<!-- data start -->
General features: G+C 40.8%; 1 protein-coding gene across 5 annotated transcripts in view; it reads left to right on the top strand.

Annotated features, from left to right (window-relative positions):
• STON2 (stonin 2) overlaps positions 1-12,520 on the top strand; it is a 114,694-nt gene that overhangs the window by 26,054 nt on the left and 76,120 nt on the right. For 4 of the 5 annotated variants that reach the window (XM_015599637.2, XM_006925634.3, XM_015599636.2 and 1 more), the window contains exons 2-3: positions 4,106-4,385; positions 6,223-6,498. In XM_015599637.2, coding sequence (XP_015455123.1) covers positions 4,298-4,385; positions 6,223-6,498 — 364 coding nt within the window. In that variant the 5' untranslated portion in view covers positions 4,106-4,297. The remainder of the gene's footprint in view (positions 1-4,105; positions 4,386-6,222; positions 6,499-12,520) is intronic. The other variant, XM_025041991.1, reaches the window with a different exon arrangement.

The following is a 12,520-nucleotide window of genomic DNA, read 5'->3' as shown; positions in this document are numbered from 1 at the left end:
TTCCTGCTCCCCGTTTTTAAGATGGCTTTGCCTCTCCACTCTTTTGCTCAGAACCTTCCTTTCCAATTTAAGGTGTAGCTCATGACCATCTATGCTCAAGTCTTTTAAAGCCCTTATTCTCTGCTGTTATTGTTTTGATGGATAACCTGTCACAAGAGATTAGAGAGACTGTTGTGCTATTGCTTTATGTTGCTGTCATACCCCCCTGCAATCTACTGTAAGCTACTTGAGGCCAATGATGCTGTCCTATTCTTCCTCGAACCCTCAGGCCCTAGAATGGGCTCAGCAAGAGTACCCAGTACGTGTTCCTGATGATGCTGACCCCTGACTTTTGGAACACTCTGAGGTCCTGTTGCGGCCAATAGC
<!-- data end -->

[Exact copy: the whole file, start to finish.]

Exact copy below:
General features: G+C 40.8%; 1 protein-coding gene across 5 annotated transcripts in view; it reads left to right on the top strand.

Annotated features, from left to right (window-relative positions):
• STON2 (stonin 2) overlaps positions 1-12,520 on the top strand; it is a 114,694-nt gene that overhangs the window by 26,054 nt on the left and 76,120 nt on the right. For 4 of the 5 annotated variants that reach the window (XM_015599637.2, XM_006925634.3, XM_015599636.2 and 1 more), the window contains exons 2-3: positions 4,106-4,385; positions 6,223-6,498. In XM_015599637.2, coding sequence (XP_015455123.1) covers positions 4,298-4,385; positions 6,223-6,498 — 364 coding nt within the window. In that variant the 5' untranslated portion in view covers positions 4,106-4,297. The remainder of the gene's footprint in view (positions 1-4,105; positions 4,386-6,222; positions 6,499-12,520) is intronic. The other variant, XM_025041991.1, reaches the window with a different exon arrangement.

The following is a 12,520-nucleotide window of genomic DNA, read 5'->3' as shown; positions in this document are numbered from 1 at the left end:
TTCCTGCTCCCCGTTTTTAAGATGGCTTTGCCTCTCCACTCTTTTGCTCAGAACCTTCCTTTCCAATTTAAGGTGTAGCTCATGACCATCTATGCTCAAGTCTTTTAAAGCCCTTATTCTCTGCTGTTATTGTTTTGATGGATAACCTGTCACAAGAGATTAGAGAGACTGTTGTGCTATTGCTTTATGTTGCTGTCATACCCCCCTGCAATCTACTGTAAGCTACTTGAGGCCAATGATGCTGTCCTATTCTTCCTCGAACCCTCAGGCCCTAGAATGGGCTCAGCAAGAGTACCCAGTACGTGTTCCTGATGATGCTGACCCCTGACTTTTGGAACACTCTGAGGTCCTGTTGCGGCCAATAGC